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Facebook: Postmortem for a Bear With Psychological Problems

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by Michael Comeau, Minyanville staff writer

 

Yesterday after the close, Facebook (Nasdaq:FB) delivered exactly what it needed to crush the bears: A meaningful acceleration in mobileadvertising revenues.

Facebook reported Q3 earnings of $0.12 per share, beating estimates by a penny. Revenues were also ahead of expectations at $1.26 billion.

The company's advertising revenue was up a whopping 36% year-over-year, with a significant 14% coming from mobile.

Payments revenue was predictably slow, showing a smaller 13% year-over-year increase. With the implosion of Zynga (Nasdaq:ZNGA), this business line will stay under pressure, but that's not what investors care about now.

Sentiment towards Facebook is all about mobile advertising dollars and it just made a big statement with that 14% number, sending the stock up over 20% today.

Now, I was short Facebook heading into the quarter, and that means I'm on the losing end this morning. That means no dinner at Sizzler, and no new Apple (Nasdaq:AAPL) iMac, which turned out to be the star of the show at yesterday's press event.

However, I feel doubly stupid because I passed up the easy-money trade on Facebook, which was betting on a huge move rather than a directional one.

Here's what I wrote on Monday in MInyanville's Buzz & Banter:

Call me crazy, but Facebook (FB) options are looking awfully cheap ahead of earnings tomorrow.

The $19 straddle on the weekly options implies a ~12.5% move by the end of the week. While 130%+ implied volatility readings seem expensive on the surface, in this case, the pricing actually seems awfully conservative to me when you think about how controversial Facebook is, and all the mixed noise this quarter, which includes:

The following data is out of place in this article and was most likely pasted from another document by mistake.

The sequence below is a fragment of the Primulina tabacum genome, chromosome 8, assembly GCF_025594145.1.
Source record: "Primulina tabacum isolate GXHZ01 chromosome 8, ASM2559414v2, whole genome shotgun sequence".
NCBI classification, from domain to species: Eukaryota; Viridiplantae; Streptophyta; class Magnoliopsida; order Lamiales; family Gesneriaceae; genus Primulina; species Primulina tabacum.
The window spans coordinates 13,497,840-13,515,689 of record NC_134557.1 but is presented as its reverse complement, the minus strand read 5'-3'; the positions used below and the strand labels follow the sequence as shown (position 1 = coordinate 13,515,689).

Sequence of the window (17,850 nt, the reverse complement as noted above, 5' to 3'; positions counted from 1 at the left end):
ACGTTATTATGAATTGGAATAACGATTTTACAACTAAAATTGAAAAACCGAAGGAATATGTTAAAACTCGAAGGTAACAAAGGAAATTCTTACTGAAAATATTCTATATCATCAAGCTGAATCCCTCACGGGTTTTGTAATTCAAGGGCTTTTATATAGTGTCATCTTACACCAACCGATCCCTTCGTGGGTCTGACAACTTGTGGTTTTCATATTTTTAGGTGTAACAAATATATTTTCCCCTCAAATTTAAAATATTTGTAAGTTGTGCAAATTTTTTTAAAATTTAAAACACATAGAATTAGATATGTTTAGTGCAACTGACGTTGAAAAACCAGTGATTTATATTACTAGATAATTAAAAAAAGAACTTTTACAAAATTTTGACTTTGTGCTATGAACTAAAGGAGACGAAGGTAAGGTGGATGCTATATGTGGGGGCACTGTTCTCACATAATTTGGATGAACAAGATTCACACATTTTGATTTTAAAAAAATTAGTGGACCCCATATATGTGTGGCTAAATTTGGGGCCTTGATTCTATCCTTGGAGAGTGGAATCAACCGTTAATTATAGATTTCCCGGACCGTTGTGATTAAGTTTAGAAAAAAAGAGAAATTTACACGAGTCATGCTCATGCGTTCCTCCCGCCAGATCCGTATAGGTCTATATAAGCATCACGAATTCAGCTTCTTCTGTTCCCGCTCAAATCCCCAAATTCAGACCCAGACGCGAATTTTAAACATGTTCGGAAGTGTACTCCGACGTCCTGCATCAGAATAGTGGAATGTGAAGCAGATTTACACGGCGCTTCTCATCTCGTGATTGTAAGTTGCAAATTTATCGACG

1. Mark Zuckerberg's bullish-on-mobile interview at the TechCrunch Disrupt Conference
2. COO Sheryl Sandberg's CNBC appearance where she talked mobile engagement but not revenues.
3. A mountain of analyst target-price cuts and the BTIG downgrade to sell.
4. The Barron's article.
5. The blow-up at Zynga (ZNGA), which destroyed sentiment towards social gaming.


I echoed these points in yesterday's earnings preview:

In fact, I think the market is underestimating the potential volatility in the stock after the report. As of the time I'm writing this, the at-the-money straddle on the weekly options implies that investors are expecting a 12% move in the stock by Friday.

I would guess we're in store for a 15% move at a minimum, and in fact, I partially hedged my short position (transforming it from a rather large no-guts, no-glory trade to a more garden-variety speculative bet) because if I'm wrong, I'm not going to be a little wrong. I'm going to be a lot wrong.

Well at least I was right about something -- Facebook is up a lot more than 12% today, and that $19.50 straddle is trading at $4.55, for an 82% gain in one day.

So why did I pass up easy money to swing for a homer on the short side?

Because I wanted to hit a big home run instead of going for a high-probability single. In fact, as the clock ticked down to 4:00 p.m yesterday., I was strongly considering buying some Facebook calls to turn my position into a straddle. I'm not exaggerating this at all. I had buy orders entered literally at 3:59:45 p.m., but I failed to pull the trigger.

But no, I wanted to be a big boy swinging for the fences instead of the single.

And as we all know now, that high-probability single turned out to be a grand slam.

Compounding my frustration is the fact that throughout 2012, my most consistently profitable short-term trades have come from speculating on underreactions or overreactions to earnings reports on momentum stocks!

Now, I've always felt that this type of public mea culpa was slightly self-aggrandizing, as if to say, "Ooh! Look at how modest I am!"

However, there are lessons to be learned here.

Know thyself. Do your best to monitor your emotions, so you can get some sense of when you're crossing over to a land of irrationality, and counteract it.

And in terms of actual trading, never pass up easy money in the chase for big money, because the easy trades are few and far between.

 

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The following article is from one of our external contributors. It does not represent the opinion of Benzinga and has not been edited.

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